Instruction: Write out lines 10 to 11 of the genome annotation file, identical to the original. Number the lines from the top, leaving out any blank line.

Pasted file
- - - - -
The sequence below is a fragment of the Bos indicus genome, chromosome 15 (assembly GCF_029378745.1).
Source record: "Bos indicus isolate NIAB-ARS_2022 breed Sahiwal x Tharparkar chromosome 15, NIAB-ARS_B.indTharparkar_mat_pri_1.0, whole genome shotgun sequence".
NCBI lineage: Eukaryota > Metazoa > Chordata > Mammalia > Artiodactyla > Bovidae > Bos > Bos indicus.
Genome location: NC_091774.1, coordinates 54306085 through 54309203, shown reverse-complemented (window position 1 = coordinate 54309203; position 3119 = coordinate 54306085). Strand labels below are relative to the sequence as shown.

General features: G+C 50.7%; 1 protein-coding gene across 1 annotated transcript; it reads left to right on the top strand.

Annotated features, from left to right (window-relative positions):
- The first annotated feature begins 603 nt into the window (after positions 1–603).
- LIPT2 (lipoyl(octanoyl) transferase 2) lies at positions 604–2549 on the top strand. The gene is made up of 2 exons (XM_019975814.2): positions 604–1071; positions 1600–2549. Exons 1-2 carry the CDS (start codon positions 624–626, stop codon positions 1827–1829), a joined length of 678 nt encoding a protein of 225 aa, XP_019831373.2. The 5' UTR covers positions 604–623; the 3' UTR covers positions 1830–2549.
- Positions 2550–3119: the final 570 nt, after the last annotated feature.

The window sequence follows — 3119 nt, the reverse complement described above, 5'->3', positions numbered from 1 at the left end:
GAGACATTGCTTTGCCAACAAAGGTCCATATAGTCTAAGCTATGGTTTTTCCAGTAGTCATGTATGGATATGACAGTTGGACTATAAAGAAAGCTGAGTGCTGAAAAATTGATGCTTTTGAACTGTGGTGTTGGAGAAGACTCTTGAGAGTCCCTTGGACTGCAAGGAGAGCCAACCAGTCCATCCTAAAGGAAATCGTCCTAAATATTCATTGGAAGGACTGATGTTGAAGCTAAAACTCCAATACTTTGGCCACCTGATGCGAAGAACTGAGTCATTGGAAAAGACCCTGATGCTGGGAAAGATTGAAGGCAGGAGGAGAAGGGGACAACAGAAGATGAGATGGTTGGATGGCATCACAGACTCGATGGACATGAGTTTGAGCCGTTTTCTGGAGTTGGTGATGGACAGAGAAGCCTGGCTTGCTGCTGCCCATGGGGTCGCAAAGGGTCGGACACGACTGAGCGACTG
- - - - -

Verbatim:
The window sequence follows — 3119 nt, the reverse complement described above, 5'->3', positions numbered from 1 at the left end:
GAGACATTGCTTTGCCAACAAAGGTCCATATAGTCTAAGCTATGGTTTTTCCAGTAGTCATGTATGGATATGACAGTTGGACTATAAAGAAAGCTGAGTGCTGAAAAATTGATGCTTTTGAACTGTGGTGTTGGAGAAGACTCTTGAGAGTCCCTTGGACTGCAAGGAGAGCCAACCAGTCCATCCTAAAGGAAATCGTCCTAAATATTCATTGGAAGGACTGATGTTGAAGCTAAAACTCCAATACTTTGGCCACCTGATGCGAAGAACTGAGTCATTGGAAAAGACCCTGATGCTGGGAAAGATTGAAGGCAGGAGGAGAAGGGGACAACAGAAGATGAGATGGTTGGATGGCATCACAGACTCGATGGACATGAGTTTGAGCCGTTTTCTGGAGTTGGTGATGGACAGAGAAGCCTGGCTTGCTGCTGCCCATGGGGTCGCAAAGGGTCGGACACGACTGAGCGACTG